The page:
Which brings me back to Indiana. Here's what a United States Senator and presidential hopeful (Ted Cruz) had to say about the controversy:
"Governor Pence is holding the line to protect religious liberty in the Hoosier State. Indiana is giving voice to millions of courageous conservatives across this country who are deeply concerned about the ongoing attacks upon our personal liberties. I’m proud to stand with Mike, and I urge Americans to do the same."
Apparently, when the personal liberties of an LGBT individual are attacked, it's ok.

Here's what the "moderate" "establishment" GOP presidential candidate (Jeb Bush) had to say:
"I think Gov. [Mike] Pence has done the right thing. I think once the facts are established, people aren’t going to see this as discriminatory at all.”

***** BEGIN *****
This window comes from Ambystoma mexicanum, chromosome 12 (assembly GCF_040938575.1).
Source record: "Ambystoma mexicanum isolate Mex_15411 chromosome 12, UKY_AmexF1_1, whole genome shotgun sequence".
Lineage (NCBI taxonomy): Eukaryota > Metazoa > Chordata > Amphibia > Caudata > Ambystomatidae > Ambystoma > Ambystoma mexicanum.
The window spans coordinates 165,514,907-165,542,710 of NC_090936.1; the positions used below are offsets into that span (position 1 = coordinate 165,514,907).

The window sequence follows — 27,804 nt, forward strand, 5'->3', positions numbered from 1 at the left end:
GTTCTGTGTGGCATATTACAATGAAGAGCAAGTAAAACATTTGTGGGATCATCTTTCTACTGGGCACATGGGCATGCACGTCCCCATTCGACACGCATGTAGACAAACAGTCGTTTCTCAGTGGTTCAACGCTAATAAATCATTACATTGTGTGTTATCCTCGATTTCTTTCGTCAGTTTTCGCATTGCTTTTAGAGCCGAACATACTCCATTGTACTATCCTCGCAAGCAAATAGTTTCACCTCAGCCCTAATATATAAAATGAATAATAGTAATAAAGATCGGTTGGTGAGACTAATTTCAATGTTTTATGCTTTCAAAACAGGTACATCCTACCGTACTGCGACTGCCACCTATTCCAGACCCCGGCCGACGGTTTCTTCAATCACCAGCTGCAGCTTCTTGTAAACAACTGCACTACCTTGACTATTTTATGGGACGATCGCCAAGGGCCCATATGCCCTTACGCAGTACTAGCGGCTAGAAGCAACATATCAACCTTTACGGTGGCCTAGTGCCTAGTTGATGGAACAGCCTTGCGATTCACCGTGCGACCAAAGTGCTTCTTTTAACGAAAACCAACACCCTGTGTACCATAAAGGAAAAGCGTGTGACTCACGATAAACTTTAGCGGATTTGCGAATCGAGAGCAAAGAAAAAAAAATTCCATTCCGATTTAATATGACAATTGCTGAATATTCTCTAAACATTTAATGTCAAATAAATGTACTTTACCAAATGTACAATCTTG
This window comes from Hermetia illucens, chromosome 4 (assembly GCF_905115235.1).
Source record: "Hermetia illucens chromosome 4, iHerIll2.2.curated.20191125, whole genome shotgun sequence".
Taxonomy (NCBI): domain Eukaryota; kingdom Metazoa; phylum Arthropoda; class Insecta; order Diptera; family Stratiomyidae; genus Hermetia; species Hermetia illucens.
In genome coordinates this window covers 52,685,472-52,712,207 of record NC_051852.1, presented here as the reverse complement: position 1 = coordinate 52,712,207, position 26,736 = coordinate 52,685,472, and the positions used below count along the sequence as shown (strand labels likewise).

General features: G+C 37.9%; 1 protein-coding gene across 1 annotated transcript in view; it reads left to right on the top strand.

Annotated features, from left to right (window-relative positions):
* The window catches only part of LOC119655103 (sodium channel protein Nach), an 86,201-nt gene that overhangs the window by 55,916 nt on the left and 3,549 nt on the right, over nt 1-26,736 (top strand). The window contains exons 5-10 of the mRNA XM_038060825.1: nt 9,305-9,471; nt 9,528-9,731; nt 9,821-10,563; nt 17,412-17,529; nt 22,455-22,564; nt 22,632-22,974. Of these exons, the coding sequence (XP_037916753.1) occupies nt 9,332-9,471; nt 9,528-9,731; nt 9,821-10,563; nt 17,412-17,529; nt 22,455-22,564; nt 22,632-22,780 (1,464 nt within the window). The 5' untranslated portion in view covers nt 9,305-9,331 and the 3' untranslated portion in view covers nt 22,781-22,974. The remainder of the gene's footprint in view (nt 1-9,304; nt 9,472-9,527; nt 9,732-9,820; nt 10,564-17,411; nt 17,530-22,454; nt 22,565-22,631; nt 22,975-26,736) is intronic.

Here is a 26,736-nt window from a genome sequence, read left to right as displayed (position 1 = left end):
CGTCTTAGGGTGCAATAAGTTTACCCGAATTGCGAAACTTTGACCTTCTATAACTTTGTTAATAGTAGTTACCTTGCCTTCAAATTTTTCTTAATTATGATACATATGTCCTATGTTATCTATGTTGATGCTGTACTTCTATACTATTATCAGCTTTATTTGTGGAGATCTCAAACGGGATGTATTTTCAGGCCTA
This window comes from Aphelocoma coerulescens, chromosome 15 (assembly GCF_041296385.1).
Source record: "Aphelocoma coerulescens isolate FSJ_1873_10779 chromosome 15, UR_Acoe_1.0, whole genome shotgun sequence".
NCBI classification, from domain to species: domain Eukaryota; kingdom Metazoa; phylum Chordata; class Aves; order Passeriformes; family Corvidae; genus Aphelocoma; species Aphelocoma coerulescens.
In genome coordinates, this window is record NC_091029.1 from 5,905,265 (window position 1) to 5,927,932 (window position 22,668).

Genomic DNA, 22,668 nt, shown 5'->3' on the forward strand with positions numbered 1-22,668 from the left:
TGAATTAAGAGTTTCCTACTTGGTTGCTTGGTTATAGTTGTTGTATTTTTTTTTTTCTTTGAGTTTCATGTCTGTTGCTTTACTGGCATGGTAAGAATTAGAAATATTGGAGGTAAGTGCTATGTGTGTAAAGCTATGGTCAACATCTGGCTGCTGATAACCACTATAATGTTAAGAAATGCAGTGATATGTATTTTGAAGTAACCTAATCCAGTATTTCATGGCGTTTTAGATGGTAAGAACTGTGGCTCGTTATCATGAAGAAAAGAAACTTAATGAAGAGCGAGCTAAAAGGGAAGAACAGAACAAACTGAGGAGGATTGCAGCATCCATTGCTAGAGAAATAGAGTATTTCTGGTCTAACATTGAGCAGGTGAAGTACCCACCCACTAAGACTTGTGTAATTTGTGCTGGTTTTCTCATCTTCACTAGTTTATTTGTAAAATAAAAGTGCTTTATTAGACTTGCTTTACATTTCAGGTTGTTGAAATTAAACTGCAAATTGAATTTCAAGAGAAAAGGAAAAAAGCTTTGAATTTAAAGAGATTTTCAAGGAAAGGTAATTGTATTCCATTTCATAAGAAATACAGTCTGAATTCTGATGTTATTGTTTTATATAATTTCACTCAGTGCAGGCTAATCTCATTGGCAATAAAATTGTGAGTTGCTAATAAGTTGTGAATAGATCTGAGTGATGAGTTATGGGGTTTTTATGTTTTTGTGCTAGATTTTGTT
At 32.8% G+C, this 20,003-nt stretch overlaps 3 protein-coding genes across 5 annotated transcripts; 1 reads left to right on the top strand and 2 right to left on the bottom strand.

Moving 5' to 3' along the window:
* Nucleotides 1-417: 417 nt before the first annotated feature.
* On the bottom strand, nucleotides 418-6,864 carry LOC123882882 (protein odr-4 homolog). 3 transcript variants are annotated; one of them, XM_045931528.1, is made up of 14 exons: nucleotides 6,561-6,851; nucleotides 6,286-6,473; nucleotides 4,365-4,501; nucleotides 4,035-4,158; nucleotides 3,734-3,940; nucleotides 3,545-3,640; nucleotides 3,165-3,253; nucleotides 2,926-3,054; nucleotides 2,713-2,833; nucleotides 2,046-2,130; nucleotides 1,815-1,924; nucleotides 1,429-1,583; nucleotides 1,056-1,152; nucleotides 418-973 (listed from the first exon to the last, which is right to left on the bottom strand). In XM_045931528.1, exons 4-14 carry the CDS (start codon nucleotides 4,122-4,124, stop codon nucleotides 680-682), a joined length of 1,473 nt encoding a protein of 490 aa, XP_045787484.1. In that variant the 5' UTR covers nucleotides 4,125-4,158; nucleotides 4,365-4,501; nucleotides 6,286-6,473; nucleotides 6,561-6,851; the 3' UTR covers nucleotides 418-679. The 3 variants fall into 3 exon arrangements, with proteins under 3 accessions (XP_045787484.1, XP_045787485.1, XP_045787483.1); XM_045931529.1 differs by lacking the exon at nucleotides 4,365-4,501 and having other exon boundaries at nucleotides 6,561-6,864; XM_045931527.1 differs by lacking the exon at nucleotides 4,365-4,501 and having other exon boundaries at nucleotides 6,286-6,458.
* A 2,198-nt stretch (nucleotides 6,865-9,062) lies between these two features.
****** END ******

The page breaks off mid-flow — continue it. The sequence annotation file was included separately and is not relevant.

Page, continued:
Senator Rand Paul, who is expected to announce his candidacy shortly, recently had this to say at a prayer breakfast:
“The First Amendment says keep government out of religion. It doesn’t say keep religion out of government.”
Again, hmmm. 

So again, I wonder: how can any LGBT person support the Republican Party or even passively ignore the party's stance toward our community?

"...  I have no political convictions. Can I help it if other people do?"

"Oh yes you can help it. You must help it."

Monday, March 23, 2015

Watching You Disappear, Slowly

I did a lot of thinking and reflecting this past weekend which - among other things - has prompted me to post part of an email that my younger sister, Martha (pictured above), sent to me shortly after I came out in the fall of 2010. She was my staunchest supporter during that difficult period, and she helped me to gain perspective on who I was and who I am.

I had written to Martha to ask her to tell me what she remembered of me before I converted to Mormonism. Her response was, well, stunning to me, and I have re-read these words a number of times since then, most recently this past weekend. Thank you, Martha ... again.